What is Moore’s Law Anyway?

Everyone knows Moore’s Law, right? Computers will double in performance every 2 years, or 18 months in some versions? And everyone claims it’s been remarkably consistent and some even claim that it’s Moore’s Law the causes computers to double in performance instead of it being an observation and prediction.

Well that’s not quite right. I read this article because the title caught my eye. While much of the article has food for thought, I was annoyed by the opening paragraph that reads 

“In 1965, Intel cofounder Gordon Moore published a remarkably prescient paper which predicted that computing power would double about every two years. For a half century, this process of doubling has proved to be so remarkably consistent that today it is commonly known as Moore’s Law and has driven the digital revolution.”

But that’s not what Moore wrote. According to Wikipedia, and my own memory of reading Moore’s Law, 

“Moore’s law is the observation that the number of transistors in a dense integrated circuit doubles approximately every two years.”

In the initial paper in 1965, he said every year, but revised that 10 years later to every 2 years. The bit about 18 months wasn’t Moore at all. From Wikipedia:

“The period is often quoted as 18 months because of Intel executive David House, who predicted that chip performance would double every 18 months (being a combination of the effect of more transistors and the transistors being faster)”

Moore was remarkably prescient. The plot in the Wikipedia article is so close as to suggest that he knew something before it happened. And certainly transistor density contributes directly to the steady increase in computing performance. But being the picky person that I am, I’d like articles quoting Moore’s Law to quote what he actually wrote.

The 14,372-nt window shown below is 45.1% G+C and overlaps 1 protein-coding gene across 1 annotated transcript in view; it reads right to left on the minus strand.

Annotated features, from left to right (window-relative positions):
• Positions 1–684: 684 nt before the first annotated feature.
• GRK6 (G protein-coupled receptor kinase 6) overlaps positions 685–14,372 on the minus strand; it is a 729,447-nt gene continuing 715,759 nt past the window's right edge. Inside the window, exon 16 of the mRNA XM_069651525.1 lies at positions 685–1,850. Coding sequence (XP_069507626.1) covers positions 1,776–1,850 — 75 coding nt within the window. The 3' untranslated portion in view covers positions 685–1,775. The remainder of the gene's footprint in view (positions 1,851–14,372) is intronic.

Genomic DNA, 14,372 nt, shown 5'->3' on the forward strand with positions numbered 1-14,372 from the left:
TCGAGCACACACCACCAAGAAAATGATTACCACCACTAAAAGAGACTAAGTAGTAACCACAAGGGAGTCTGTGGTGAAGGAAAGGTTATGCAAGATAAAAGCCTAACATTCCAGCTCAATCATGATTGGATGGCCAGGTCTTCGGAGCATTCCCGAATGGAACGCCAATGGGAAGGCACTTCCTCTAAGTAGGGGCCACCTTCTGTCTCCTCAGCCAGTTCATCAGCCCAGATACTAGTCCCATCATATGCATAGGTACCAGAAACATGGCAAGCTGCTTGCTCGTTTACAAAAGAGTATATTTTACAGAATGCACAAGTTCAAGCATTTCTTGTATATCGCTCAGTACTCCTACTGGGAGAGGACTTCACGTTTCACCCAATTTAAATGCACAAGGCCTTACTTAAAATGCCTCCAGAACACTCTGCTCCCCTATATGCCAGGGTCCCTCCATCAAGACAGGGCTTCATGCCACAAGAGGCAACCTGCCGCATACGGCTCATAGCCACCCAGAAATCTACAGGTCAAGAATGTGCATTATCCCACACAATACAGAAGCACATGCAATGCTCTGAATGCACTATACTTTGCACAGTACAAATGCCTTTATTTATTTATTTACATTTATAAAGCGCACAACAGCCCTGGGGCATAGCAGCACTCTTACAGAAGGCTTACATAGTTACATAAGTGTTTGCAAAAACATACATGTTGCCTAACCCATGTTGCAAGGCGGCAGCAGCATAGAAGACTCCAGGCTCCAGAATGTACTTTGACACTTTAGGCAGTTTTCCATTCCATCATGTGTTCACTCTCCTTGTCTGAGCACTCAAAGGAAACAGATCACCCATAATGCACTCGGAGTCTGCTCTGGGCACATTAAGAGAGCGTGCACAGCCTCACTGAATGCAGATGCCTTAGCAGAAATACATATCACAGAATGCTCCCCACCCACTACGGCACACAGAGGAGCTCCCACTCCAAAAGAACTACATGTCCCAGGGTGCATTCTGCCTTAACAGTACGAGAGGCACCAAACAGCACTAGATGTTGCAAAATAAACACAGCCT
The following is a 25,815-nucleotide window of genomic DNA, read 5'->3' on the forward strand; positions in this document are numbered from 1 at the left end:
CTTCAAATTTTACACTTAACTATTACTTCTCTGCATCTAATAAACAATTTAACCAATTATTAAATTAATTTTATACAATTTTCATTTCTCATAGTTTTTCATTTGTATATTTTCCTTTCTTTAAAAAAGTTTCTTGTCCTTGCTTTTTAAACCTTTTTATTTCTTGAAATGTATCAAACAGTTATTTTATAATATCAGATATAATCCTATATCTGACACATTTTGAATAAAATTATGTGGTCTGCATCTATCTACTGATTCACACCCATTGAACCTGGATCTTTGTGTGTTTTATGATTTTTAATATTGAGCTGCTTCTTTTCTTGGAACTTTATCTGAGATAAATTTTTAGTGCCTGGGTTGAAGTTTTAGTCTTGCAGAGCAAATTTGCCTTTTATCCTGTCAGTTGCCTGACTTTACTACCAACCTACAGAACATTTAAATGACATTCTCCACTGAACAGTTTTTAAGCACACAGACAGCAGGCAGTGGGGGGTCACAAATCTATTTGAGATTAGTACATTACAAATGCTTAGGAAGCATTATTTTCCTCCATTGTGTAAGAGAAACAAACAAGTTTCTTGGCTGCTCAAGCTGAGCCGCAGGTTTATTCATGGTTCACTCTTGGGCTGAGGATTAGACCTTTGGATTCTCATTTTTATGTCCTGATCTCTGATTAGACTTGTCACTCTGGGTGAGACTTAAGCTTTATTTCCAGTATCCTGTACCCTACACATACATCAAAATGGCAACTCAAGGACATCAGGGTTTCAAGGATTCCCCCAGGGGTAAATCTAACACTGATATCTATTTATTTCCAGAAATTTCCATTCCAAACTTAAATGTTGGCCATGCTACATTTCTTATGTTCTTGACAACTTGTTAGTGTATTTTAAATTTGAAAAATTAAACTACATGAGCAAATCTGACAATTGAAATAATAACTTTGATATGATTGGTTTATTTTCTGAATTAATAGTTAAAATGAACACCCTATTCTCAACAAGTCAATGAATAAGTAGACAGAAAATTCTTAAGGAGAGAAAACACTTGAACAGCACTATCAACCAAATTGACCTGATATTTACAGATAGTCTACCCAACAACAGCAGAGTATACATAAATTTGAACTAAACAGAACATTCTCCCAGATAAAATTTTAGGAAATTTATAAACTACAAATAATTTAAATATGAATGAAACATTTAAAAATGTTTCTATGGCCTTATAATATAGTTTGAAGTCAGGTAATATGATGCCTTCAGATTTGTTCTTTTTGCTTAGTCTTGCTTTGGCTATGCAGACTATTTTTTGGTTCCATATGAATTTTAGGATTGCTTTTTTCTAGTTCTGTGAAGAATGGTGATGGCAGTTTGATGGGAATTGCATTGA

6 thoughts on “What is Moore’s Law Anyway?

  1. True, precision is nice.

    Still, you kind of buried the lede in terms of that article! The reach of physical limits for chip paths is at hand, and so we need some kind of quantum leap (maybe literally) w/ our devices if we’re going to keep getting more powerful in our portable gear.

    I’m not sure which is going to hold us back more, chips or batteries – both are very near being constrained by chemical/physical limits and in need of some out of the box thinking re-engineering if we’re going to get the sci fi future we’ve been promised, never mind the jet cars.

  2. While the end may be in sight for Moore’s Law, there are a lot of other ways to accomplish computer performance. Certainly graphics chips and cards are continuing to be more powerful. Parallel computing allows many tasks to be done concurrently. Granted, programs and operating systems need to be written to take advantage of parallelism, but that is happening more and more.

    Of course, as you mentioned, the next big thing is supposed to be quantum computing where a “bit” can have more than 2 states. Talk about fuzzy logic.

  3. Heh – it’s always funny how LiM not updating gets people (well, me) to dig a bit deeper into the existing posts.

    One thing I’ve never understand about Moore’s Law is if it “feels” more like a series of semi-big breakthroughs that happen to even out to a smooth curve, or if there is some other process making it a gradual but logical progression. I assume manufacturers make more or less the best chip they can afford to at any given time (some trickery not withstanding, like Intel disabling math coprocessors on cheaper 386s to create an artificial price point, that sort of thing) – and also a company can probably make more tightly packed circuits but at the cost of more failures they have to throw away.

    It just is so odd when innovation proceeds in a predictable way…

    1. Mostly it’s the technology of making things smaller. And it does go in discrete steps. The article I just posted talks about 10nm chips. Here’s a list of chip sizes from Wikipedia.

      10 µm – 1971, 6 µm – 1974, 3 µm – 1977, 1.5 µm – 1982, 1 µm – 1985, 800 nm – 1989, 600 nm – 1994, 350 nm – 1995, 250 nm – 1997, 180 nm – 1999, 130 nm – 2001, 90 nm – 2004, 65 nm – 2006, 45 nm – 2008, 32 nm – 2010, 22 nm – 2012, 14 nm – 2014, 10 nm – 2017, 7 nm  – ~2018, 5 nm – ~2020

      Yes, it’s discrete jumps, but it is fairly regular. I worked in a semiconductor division in the late 70s. I was a systems analyst and I remember designing a costing application that had to take into account both lost chips as well as recursive processing. Chips are made on wafers and I remember the big deal when they went from 4 inch to 8 inch ( or was it 4 to 6), and retained the yield.

      That 10 micrometre chip in 1971 was 10,000 nanometres. So 1000 2017 chips would fit into one 1971 chip.

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